The Hunk and the Hulk

Arjun Rampal is in for a big surprise when we walk into his office with a copy of his first Society cover, shot in ’94. He was 21 and a supermodel, being touted as the next big face in the fashion industry after Milind Soman. With both his hands tightly pulling behind his silky, flowing hair, his close-up look on this cover shouts out ‘hunk’, the title he has been so lovingly bestowed with, both on the ramp and on screen. The childlike innocence on his face is unmistakable.

What’s heartening to see though is that even after piling on about two decades to the formal aging process, Arjun’s childlike innocence and enthusiasm is still intact. He is super thrilled to see the magazine and quickly takes his mobile phone to capture some screenshots of the cover and the inside pages. A picture of him piggybacking his then fiancée Malini Ramani pops up on one of the pages. Undeterred, he continues clicking. “This was my first big magazine cover after moving to Bombay. It opened a lot of doors for me,” he says in his trademark baritone, the mini shutterbug in his hand still in action. After a few more clicks, he settles on the chair. There is an easy air around him. He can’t stop talking about the cover as he narrates his vivid memories of meeting the writer of the story, Rehmat Merchant, at Taj’s coffee shop.

“I remember when Rehmat first called me for the interview. I told her, ‘I don’t do interviews, I only do covers’,” he guffaws, his infectious laughter filling the room. “I had never done a cover in my life,” he adds with another ‘haha’ and continues, “She cracked up and said, ‘But it is a cover.’ So I was like okay good, then we can do it.” Joining our bouts and bursts is a faint giggle. Sonu Sood has been in the room as well… listening, smiling away and waiting for the appropriate moment to add to the conversation. He comes across as a man of few words and is controlled… making up for quite the foil to Arjun’s mischief. But there’s also a lot that’s common between the two, who may otherwise appear as different as chalk and cheese.

The commonality starts with their connection with modelling. Both have enjoyed the heydays of the fashion industry before entering films and have known each other since a time when ramp walk was the buzz word. All the drama unfolded there, with some of the best faces that the Hindi film industry has today coming from there. Although the couture industry continues to boom, it’s no longer governed by that quintessential breed of models that once took the fashion and advertising world by storm. That breed has sadly become extinct. But Arjun and Sonu have clearly moved on from being models to actors. In fact, quite recently, both have been busy living their shared dream—of being soldiers and fighting for their country. Well, okay, we are talking about J P Dutta’s upcoming war drama Paltan. Based on the military clashes between India and China alongside the border of Sikkim in 1967, this film is based on a true story and real life characters. It has Arjun play Colonel Rai Singh, the commanding officer of this ‘Paltan’. While Sonu plays his right hand guy, Tiger Nathu La. “It was nice to meet up with Sonu after many many years and do a film together for the first time,” Arjun says. To which Sonu chips in, “It was the bonding and chemistry we shared that helped us survive the challenges of shooting in a place like Ladakh.”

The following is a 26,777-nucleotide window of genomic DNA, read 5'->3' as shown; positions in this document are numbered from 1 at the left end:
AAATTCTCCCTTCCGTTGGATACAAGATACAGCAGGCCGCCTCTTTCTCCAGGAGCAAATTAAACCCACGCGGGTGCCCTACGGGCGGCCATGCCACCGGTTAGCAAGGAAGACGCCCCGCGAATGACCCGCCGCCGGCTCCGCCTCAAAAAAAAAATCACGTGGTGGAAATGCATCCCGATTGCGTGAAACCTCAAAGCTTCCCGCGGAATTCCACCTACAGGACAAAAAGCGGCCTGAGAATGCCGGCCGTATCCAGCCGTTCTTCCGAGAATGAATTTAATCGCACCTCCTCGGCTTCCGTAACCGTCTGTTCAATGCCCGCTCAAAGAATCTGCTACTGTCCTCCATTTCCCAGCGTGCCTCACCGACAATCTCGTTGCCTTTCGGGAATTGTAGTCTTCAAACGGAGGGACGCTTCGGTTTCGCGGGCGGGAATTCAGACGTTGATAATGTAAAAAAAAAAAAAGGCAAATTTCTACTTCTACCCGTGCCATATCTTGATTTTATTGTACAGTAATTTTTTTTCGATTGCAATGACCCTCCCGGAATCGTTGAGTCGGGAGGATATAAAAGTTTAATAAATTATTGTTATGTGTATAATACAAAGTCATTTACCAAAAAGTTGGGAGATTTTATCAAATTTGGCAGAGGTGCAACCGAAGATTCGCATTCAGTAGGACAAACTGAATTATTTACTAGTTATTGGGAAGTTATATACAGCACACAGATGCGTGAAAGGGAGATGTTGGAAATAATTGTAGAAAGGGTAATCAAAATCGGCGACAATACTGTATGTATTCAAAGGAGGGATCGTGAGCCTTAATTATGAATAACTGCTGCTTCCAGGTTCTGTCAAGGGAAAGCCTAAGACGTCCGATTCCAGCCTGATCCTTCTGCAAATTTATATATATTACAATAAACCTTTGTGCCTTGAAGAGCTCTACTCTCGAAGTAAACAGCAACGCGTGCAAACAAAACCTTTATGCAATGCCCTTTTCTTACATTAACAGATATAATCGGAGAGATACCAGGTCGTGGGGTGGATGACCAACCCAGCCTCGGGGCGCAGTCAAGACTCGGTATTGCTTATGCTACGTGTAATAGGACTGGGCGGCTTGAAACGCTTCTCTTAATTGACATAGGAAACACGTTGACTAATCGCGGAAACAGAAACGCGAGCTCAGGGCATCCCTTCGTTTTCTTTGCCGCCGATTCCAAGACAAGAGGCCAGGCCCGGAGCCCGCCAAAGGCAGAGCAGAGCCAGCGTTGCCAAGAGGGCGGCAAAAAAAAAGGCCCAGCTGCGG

The bonding and chemistry is bound to happen when people share the same dreams and goals. For Arjun and Sonu, doing this film was like fulfilling one of their most cherished desires. “I always wanted to be an actor who is in uniform, fighting for his nation. My dad wanted to be an army guy, but couldn’t due to reservations from his family. So he always wanted to see me in uniform. And when I signed this film, he was very proud. I lost him two years ago and I wish he was there today to see me play Major Bhishen Singh,” Sonu recounts. Arjun, on the other hand, has grown up in a cantonment area (Devlali), with both his nana (maternal grandfather) and dada (paternal grandfather) being decorated army officers. “They don’t make men and army officers like that anymore,” Arjun stresses. “Army has been very close to my heart. As an actor, I have always wanted to do a proper army war film. And I don’t think there is any better person to do it with than J P Dutta,” he says.

The name J P Dutta transports Sonu back to 2008, when he had signed Paltan. It was 10 years ago when the renowned director of war films called Sonu and offered him the film. “He said, ‘I love your work. I will be doing a war film soon and you will be in it’,” Sonu recollects. When Arjun first met Dutta, he got the impression that they might not click. “I thought we would probably not have much in common as people. But once we started hanging out, it was very uncanny how similar we both are in many ways and how well we gelled and got along. Whether it was our sarcasm, our observations of people and taking the mickey out of it... we were on the same page. So on that level, it’s been a very special film,” Arjun reveals. Sonu remembers his first day of shoot. “I had a running shot when I had just landed in Ladakh. And you can’t run even a short distance, it’s so tiring due to lack of oxygen. Everyone was concerned and were asking, ‘yaar tu theek hain?’ I don’t know how I survived,” he narrates. To this, Arjun quickly adds, “So from the time I landed in Ladakh, I never left the set due to the acclimatisation issue there. Sonu left the set about eight times,” he laughs out loud, “He had a show, had to go somewhere, cut a ribbon, do this, do that… he would come straight from the airport to the set, get into his costume and tell J P sir, ‘I am ready’. We were very concerned about his health but he went on smoothly. It just showed how super fit he is.”

“In fact, Arjun was the one who was always on his toes,” Sonu flashes a modest smile, adding, “I am sure there are people fitter than me. But it’s the consistency that helps you survive for long. I am hardworking and I have followed a challenging routine every day for so many years. I am very particular with my diet and sleep. I don’t drink or smoke. Six packs are a trend now but I had them when I was a student and people used to tell me that I look like an athlete. But I thoroughly enjoyed that. I have been maintaining that from the last 20 years.”